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The Effects of Increasing Degree of Unreliable Automation on Older Adults’ Performance

  • Claire TextorEmail author
  • Richard Pak
Conference paper
  • 385 Downloads
Part of the Lecture Notes in Computer Science book series (LNCS, volume 12209)

Abstract

Automated technology may help older adults maintain an independent lifestyle (e.g., Mynatt et al. 2004; Labonnote and Høyland 2017). For example, domestic robots could help older adults remain in their homes longer, or cars with semi-autonomous safety technology can help older adults maintain their ability to drive. However, as older adults interact with technology that is more automated (i.e., automation is higher in stage and degree), they may become more subject to the negative effects when that technology fails. This concept of reaping greater benefits of higher degrees of automation that is reliable but suffering catastrophic performance consequences when it is unreliable has been termed the lumberjack effect and has been well documented among younger adults (Endsley and Kiris 1995; Onnasch et al. 2013; Rovira et al. 2017). The cause of this effect is that frequent interaction with reliable, high level automation induces a complacency or disengagement with the task (becoming out of the loop). Thus, when that automation fails, the user has been out of the loop (Endsley and Kiris 1995) and is thus unprepared to resume the task. As older adults have reduced cognitive abilities, they may be even more subject to the lumberjack effect. The purpose of the current study was to examine the presence and magnitude of the lumberjack effect in older adults as it has not yet been documented in the literature. Older and younger adults interacted with various degrees of automation. We replicated the finding that performance was negatively affected on unreliable trials of automation compared to reliable trials for both age groups (i.e., the lumberjack effect). However, these effects did not appear to be more pronounced in older adults. These results are the first to show that the lumberjack effect previously observed in younger adults is equally pronounced in older adults. However, what aspect of aging cognition was the source of this similar lumberjack effect is still an empirical question.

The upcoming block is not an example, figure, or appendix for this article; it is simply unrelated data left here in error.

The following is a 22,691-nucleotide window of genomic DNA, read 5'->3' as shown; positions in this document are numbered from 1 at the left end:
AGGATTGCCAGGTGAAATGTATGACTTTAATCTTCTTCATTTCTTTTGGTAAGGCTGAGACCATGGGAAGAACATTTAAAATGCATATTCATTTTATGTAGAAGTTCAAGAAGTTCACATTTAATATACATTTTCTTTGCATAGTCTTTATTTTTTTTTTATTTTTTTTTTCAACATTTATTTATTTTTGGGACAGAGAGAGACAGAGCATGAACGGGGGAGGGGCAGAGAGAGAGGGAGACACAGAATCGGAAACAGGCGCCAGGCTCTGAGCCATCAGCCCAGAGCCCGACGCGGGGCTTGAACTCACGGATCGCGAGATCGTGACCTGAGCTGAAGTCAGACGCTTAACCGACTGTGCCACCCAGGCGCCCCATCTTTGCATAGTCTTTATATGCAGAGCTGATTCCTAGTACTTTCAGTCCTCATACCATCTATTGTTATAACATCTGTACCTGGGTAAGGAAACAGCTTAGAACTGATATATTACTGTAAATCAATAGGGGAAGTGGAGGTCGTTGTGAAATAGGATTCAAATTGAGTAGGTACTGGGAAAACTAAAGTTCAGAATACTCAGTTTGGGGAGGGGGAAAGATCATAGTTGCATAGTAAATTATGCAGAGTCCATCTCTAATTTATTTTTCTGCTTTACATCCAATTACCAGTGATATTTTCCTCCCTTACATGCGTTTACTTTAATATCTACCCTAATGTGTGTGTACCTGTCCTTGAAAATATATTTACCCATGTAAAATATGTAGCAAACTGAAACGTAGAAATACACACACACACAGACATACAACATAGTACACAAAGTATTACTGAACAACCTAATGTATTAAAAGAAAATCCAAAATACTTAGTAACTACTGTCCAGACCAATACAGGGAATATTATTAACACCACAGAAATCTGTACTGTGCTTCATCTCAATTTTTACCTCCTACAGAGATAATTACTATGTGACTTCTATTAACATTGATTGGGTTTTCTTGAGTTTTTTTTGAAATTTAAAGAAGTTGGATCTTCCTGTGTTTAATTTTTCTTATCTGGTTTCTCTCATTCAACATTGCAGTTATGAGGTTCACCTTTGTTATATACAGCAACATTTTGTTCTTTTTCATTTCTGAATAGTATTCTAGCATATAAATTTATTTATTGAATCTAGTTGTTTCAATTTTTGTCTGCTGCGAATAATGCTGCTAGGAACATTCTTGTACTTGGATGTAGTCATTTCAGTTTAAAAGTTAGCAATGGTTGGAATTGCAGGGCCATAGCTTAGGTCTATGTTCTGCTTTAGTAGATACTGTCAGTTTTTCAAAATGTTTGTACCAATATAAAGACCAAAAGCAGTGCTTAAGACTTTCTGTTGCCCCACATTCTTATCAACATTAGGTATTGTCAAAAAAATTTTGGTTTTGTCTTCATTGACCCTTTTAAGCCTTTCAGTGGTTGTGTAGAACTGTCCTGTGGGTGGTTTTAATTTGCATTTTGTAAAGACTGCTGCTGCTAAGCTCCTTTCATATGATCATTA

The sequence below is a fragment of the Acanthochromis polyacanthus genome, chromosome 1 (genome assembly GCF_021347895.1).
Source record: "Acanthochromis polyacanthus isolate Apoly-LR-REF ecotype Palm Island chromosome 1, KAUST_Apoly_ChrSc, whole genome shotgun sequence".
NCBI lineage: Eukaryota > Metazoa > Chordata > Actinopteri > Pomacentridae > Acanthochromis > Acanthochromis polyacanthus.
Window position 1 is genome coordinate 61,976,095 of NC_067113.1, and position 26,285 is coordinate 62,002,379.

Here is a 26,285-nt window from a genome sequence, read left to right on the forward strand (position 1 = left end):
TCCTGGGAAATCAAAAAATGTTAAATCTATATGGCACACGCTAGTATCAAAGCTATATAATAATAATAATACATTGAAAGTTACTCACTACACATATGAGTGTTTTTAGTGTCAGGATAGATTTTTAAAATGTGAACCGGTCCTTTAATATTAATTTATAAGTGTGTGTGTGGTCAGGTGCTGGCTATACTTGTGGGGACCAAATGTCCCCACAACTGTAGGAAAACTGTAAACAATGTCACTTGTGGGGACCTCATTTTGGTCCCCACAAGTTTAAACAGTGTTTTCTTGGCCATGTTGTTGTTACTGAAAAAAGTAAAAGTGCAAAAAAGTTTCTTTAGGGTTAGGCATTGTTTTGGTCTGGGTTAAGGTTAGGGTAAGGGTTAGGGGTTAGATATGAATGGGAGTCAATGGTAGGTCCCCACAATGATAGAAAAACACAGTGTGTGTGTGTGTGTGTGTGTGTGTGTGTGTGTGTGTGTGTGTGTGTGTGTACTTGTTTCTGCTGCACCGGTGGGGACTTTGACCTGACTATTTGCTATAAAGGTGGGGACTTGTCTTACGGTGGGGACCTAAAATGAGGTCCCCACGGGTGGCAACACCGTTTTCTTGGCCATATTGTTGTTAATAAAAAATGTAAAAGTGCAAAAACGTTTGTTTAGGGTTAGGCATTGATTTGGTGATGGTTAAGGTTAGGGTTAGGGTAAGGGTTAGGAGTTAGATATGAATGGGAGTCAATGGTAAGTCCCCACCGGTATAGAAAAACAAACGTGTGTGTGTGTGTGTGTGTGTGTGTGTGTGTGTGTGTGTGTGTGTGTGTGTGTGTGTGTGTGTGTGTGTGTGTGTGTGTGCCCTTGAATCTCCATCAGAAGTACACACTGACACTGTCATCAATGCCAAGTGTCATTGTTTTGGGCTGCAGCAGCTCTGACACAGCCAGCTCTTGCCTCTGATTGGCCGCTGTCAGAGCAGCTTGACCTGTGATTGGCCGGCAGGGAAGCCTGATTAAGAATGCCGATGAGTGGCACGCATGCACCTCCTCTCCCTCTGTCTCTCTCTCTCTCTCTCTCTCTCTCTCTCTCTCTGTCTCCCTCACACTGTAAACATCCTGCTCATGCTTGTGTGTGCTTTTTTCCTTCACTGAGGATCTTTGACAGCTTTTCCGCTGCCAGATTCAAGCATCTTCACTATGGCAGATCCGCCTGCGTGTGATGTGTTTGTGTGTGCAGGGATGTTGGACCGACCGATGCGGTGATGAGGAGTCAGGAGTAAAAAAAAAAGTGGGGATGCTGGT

Keywords

Degree of automation Older adults Working memory 

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Copyright information

© Springer Nature Switzerland AG 2020

Authors and Affiliations

  1. 1.Clemson UniversityClemsonUSA

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